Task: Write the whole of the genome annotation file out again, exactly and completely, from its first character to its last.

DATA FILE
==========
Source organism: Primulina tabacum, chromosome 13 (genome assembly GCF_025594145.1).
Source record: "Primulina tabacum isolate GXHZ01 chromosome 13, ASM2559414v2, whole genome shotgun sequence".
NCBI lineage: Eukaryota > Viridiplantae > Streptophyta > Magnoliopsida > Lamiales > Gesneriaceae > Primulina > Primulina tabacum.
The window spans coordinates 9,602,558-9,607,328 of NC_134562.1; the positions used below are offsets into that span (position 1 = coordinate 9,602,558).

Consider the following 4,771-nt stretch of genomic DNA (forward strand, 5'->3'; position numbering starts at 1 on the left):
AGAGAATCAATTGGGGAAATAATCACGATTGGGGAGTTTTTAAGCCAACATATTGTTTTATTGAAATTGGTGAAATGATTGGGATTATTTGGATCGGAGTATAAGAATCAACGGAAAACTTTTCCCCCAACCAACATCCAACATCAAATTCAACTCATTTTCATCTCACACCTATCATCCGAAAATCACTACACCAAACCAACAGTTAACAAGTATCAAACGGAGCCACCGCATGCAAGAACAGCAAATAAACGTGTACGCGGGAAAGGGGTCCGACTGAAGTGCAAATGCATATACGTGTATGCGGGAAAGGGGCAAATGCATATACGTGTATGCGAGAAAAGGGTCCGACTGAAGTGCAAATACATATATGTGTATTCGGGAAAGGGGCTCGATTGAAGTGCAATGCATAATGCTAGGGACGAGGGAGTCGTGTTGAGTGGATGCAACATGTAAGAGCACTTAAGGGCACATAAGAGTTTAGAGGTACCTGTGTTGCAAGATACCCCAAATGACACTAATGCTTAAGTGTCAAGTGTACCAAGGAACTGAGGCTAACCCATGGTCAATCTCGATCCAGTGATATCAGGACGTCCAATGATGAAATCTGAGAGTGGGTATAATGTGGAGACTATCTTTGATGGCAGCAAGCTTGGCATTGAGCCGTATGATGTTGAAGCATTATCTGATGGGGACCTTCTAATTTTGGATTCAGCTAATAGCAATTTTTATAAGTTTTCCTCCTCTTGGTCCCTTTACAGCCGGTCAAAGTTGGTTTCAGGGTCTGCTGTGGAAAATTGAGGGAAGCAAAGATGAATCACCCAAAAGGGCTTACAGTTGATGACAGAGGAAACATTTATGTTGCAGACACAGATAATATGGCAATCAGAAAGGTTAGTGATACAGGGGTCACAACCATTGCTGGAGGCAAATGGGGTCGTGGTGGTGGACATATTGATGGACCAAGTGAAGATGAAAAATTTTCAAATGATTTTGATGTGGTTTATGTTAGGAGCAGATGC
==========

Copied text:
Source organism: Primulina tabacum, chromosome 13 (genome assembly GCF_025594145.1).
Source record: "Primulina tabacum isolate GXHZ01 chromosome 13, ASM2559414v2, whole genome shotgun sequence".
NCBI lineage: Eukaryota > Viridiplantae > Streptophyta > Magnoliopsida > Lamiales > Gesneriaceae > Primulina > Primulina tabacum.
The window spans coordinates 9,602,558-9,607,328 of NC_134562.1; the positions used below are offsets into that span (position 1 = coordinate 9,602,558).

Consider the following 4,771-nt stretch of genomic DNA (forward strand, 5'->3'; position numbering starts at 1 on the left):
AGAGAATCAATTGGGGAAATAATCACGATTGGGGAGTTTTTAAGCCAACATATTGTTTTATTGAAATTGGTGAAATGATTGGGATTATTTGGATCGGAGTATAAGAATCAACGGAAAACTTTTCCCCCAACCAACATCCAACATCAAATTCAACTCATTTTCATCTCACACCTATCATCCGAAAATCACTACACCAAACCAACAGTTAACAAGTATCAAACGGAGCCACCGCATGCAAGAACAGCAAATAAACGTGTACGCGGGAAAGGGGTCCGACTGAAGTGCAAATGCATATACGTGTATGCGGGAAAGGGGCAAATGCATATACGTGTATGCGAGAAAAGGGTCCGACTGAAGTGCAAATACATATATGTGTATTCGGGAAAGGGGCTCGATTGAAGTGCAATGCATAATGCTAGGGACGAGGGAGTCGTGTTGAGTGGATGCAACATGTAAGAGCACTTAAGGGCACATAAGAGTTTAGAGGTACCTGTGTTGCAAGATACCCCAAATGACACTAATGCTTAAGTGTCAAGTGTACCAAGGAACTGAGGCTAACCCATGGTCAATCTCGATCCAGTGATATCAGGACGTCCAATGATGAAATCTGAGAGTGGGTATAATGTGGAGACTATCTTTGATGGCAGCAAGCTTGGCATTGAGCCGTATGATGTTGAAGCATTATCTGATGGGGACCTTCTAATTTTGGATTCAGCTAATAGCAATTTTTATAAGTTTTCCTCCTCTTGGTCCCTTTACAGCCGGTCAAAGTTGGTTTCAGGGTCTGCTGTGGAAAATTGAGGGAAGCAAAGATGAATCACCCAAAAGGGCTTACAGTTGATGACAGAGGAAACATTTATGTTGCAGACACAGATAATATGGCAATCAGAAAGGTTAGTGATACAGGGGTCACAACCATTGCTGGAGGCAAATGGGGTCGTGGTGGTGGACATATTGATGGACCAAGTGAAGATGAAAAATTTTCAAATGATTTTGATGTGGTTTATGTTAGGAGCAGATGC